On the balance sheet, a company’s assets are listed first, followed by liabilities, and, lastly, shareholder’s equity. Since junior debt is borrowed money, it is recorded in the liabilities section. Current liabilities are recorded first in the liabilities section, followed by long-term liabilities. Senior debt is recorded first in the long-term liabilities section, followed by junior debt.
Long-term liabilities are recorded in the order of priority, starting with the item to be paid first in the event of a liquidation. When a company sells bonds that are subordinated debt, the cash proceeds are recorded in the cash account, and if the borrowed funds were used to buy property or equipment, then it is recorded as property, plant, and equipment in the assets section.
Senior Debt vs. Junior Debt
The two types of debt differ in several aspects, as listed below:
The more senior a debt is, the earlier it will be due for repayment. Senior debt lenders typically receive the principal plus interest payments earlier than junior debt lenders. For example, in European leveraged financing, senior debts typically offer repayment periods of 7 to 9 years while repayments of junior debts extend to more than ten years.
Debts that carry a higher risk of default usually provide a higher rate of return as a way of compensating for the greater risk involved. Junior debt holders typically receive higher interest payments than senior debt holders, because their investment is less secure.
Senior debt holders may earn margins of between 225 to 325 basis points while junior debt holders earn margins of between 800 to 1000 points. They receive the lowest interest rate payments because they are given priority during a liquidation order.
Should the company default on its obligations, all monies collected from the sale of assets are first used to pay senior debt holders before paying other types of creditors.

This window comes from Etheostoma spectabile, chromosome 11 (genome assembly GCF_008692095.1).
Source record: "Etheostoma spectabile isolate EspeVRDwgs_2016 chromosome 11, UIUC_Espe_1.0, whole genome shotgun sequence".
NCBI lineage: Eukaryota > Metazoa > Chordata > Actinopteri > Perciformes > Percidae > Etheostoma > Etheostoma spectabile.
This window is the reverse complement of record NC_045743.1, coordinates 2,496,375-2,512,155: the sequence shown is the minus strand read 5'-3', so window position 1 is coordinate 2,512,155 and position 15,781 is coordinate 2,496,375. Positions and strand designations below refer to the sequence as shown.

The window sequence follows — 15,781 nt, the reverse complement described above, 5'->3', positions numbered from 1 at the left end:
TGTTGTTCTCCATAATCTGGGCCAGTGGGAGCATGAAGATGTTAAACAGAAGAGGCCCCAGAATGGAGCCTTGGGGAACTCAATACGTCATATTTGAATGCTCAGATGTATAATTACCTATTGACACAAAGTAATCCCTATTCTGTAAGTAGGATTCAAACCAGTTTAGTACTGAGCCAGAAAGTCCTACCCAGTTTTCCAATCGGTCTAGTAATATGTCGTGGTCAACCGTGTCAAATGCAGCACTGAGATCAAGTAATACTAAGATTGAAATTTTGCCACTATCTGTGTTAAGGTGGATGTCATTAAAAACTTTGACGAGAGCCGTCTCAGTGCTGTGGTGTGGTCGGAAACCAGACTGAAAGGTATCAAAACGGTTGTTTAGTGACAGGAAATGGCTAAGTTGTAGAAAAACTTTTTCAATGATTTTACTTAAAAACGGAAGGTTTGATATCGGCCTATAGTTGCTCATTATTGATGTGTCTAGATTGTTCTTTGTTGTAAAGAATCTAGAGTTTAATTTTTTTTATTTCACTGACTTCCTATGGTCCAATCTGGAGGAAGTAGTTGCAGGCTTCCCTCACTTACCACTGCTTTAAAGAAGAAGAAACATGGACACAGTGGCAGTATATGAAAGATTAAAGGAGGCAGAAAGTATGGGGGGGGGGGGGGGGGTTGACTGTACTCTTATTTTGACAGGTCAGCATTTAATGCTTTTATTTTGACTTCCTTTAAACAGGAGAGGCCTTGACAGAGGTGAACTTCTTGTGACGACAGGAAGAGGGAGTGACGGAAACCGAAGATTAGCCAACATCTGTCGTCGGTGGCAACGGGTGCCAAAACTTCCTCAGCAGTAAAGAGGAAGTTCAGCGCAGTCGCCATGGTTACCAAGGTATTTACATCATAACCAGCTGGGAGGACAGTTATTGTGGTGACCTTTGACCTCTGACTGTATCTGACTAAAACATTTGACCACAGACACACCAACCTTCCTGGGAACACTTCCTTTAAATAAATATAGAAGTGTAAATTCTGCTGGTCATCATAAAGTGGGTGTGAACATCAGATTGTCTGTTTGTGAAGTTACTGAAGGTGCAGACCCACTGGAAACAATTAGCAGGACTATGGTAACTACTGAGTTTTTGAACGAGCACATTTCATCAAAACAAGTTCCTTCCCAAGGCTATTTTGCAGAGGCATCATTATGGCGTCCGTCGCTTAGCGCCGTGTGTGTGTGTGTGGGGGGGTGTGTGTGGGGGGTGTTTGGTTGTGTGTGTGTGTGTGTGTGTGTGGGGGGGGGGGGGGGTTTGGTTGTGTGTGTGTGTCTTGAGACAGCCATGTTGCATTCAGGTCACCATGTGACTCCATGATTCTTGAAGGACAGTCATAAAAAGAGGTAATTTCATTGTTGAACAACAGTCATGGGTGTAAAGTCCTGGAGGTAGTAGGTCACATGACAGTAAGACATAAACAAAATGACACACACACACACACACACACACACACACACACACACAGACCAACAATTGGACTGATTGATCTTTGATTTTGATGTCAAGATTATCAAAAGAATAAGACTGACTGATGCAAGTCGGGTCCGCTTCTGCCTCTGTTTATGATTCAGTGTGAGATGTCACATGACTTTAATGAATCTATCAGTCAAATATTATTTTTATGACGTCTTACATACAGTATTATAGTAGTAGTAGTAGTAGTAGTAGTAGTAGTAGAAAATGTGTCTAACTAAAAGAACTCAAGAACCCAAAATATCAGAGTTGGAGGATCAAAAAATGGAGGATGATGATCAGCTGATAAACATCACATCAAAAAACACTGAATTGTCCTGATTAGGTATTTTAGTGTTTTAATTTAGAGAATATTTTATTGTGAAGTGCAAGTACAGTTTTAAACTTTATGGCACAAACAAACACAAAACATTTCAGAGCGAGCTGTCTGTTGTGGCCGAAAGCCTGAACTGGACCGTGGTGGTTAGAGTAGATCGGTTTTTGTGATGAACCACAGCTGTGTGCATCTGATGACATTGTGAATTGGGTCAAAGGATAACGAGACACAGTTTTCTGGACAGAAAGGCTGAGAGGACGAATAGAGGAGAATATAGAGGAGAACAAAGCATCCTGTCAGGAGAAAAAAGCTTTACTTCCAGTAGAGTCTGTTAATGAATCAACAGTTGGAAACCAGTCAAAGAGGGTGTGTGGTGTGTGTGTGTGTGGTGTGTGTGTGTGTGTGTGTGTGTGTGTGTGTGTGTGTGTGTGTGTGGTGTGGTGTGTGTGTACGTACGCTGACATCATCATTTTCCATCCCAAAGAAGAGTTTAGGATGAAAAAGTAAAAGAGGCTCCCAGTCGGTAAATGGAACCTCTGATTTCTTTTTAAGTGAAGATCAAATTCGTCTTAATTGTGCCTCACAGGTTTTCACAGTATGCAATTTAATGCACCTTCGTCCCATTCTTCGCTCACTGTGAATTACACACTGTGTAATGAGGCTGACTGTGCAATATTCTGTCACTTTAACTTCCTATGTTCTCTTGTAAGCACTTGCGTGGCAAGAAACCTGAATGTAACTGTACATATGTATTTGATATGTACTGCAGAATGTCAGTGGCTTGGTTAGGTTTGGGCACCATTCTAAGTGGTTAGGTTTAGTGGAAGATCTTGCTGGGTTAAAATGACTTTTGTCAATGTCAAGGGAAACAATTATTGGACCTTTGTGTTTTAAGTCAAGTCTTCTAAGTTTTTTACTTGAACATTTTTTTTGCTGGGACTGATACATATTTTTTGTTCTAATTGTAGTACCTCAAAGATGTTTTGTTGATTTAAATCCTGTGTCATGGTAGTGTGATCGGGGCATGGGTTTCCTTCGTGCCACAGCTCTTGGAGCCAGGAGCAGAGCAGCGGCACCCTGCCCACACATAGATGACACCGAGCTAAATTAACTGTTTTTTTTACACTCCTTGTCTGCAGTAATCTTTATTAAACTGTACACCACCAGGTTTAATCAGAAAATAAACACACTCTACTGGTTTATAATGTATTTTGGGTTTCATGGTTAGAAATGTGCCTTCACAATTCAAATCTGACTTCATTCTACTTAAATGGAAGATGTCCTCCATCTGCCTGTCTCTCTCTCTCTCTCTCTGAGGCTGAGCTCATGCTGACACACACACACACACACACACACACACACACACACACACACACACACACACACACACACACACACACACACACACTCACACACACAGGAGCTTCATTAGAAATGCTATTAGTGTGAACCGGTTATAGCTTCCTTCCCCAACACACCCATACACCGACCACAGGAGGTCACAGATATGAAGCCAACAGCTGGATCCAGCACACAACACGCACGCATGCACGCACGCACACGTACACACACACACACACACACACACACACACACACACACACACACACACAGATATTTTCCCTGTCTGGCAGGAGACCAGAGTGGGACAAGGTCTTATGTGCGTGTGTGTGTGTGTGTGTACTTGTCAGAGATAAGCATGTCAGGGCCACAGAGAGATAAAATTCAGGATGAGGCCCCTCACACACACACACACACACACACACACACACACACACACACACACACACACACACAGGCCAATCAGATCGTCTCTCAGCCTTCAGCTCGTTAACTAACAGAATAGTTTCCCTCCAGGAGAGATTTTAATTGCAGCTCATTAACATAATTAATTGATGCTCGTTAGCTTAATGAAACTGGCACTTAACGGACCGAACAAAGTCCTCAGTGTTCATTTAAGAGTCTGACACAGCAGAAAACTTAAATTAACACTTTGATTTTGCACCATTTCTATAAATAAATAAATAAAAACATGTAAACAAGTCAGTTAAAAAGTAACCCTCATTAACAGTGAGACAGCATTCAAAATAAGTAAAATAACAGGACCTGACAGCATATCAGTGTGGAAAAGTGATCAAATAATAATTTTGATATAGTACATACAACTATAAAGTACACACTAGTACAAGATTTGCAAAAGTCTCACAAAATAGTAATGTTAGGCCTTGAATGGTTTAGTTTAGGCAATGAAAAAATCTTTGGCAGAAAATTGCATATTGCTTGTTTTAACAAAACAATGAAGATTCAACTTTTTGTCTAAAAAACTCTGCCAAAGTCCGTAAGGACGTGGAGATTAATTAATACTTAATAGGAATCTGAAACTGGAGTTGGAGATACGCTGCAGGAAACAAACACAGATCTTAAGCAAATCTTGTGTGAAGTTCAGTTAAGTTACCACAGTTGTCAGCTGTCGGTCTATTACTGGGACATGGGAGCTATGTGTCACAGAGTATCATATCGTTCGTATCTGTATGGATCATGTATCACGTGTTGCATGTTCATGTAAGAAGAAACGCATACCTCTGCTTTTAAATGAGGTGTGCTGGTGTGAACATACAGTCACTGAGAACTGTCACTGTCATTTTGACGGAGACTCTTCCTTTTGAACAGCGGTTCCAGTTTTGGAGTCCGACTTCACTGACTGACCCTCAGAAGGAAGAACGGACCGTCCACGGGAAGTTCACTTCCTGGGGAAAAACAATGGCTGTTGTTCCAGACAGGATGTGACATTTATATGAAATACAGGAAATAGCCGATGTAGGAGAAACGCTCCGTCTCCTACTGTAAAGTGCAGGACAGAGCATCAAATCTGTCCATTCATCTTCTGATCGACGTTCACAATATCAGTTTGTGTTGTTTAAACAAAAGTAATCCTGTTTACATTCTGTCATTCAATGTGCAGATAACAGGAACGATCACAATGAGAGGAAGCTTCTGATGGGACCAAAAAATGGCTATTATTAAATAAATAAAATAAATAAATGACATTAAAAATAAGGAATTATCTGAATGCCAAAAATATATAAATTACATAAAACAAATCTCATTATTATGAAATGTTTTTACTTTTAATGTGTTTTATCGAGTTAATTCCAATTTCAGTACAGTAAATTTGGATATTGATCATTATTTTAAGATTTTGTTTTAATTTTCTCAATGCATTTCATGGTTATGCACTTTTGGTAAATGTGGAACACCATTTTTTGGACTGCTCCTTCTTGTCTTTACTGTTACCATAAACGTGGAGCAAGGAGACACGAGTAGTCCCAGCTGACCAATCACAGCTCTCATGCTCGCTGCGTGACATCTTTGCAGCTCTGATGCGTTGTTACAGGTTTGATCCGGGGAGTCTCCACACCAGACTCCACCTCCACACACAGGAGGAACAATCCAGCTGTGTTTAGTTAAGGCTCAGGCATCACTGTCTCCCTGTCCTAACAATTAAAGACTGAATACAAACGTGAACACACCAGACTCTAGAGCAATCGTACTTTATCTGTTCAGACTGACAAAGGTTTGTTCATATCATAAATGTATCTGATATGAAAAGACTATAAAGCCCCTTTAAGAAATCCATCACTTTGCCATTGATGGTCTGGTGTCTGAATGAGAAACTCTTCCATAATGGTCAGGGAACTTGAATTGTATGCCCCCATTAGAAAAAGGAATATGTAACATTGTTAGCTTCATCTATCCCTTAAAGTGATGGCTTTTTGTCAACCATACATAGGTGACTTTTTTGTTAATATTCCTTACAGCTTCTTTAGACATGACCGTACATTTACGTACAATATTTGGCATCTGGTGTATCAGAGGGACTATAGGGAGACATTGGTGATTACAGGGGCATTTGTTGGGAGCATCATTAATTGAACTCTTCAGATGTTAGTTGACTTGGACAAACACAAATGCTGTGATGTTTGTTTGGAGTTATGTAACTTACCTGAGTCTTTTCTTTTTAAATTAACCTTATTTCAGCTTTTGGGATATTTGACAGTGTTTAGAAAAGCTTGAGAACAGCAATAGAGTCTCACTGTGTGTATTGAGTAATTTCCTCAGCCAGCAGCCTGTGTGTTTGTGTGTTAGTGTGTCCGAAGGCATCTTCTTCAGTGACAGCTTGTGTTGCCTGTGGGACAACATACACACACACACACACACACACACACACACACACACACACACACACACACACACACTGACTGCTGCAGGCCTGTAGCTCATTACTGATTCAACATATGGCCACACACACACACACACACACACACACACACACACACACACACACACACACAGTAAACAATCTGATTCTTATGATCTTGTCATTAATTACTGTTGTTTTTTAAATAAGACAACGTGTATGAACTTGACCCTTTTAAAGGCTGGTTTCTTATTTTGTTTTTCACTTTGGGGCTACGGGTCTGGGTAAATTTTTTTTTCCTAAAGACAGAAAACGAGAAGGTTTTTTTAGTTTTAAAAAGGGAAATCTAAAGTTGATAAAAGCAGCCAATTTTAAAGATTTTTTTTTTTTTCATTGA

Senior and junior debt share the same security package and are given preference before ordinary shareholders receive their dues. Each of these debts will receive payments in order of priority from the cash proceeds of liquidated assets. The inter-creditor agreement between various creditors dictates who will be paid first.
An inter-creditor agreement occurs when a creditor agrees to subordinate itself to another creditor during the payments of principal. In normal circumstances, senior debt receives payments first, followed by the junior debt and other creditors.
How Junior Tranches are Used
Junior tranches are used as part of debt securitization in the issue of collateralized mortgage obligations, collateralized debt obligations (CDO), or asset-backed securities. Although companies prefer not to issue junior debt, due to the higher interest rates, it may be considered a better option than issuing new shares to the public that may dilute the ownership of the company.
Junior debt can be issued to finance acquisitions, to fund recapitalization or leveraged buyouts, or to provide growth capital. Subordinated debt may be combined with preferred stock to create a hybrid security that pays a dividend to the holder and is funded as an interest expense by the issuer.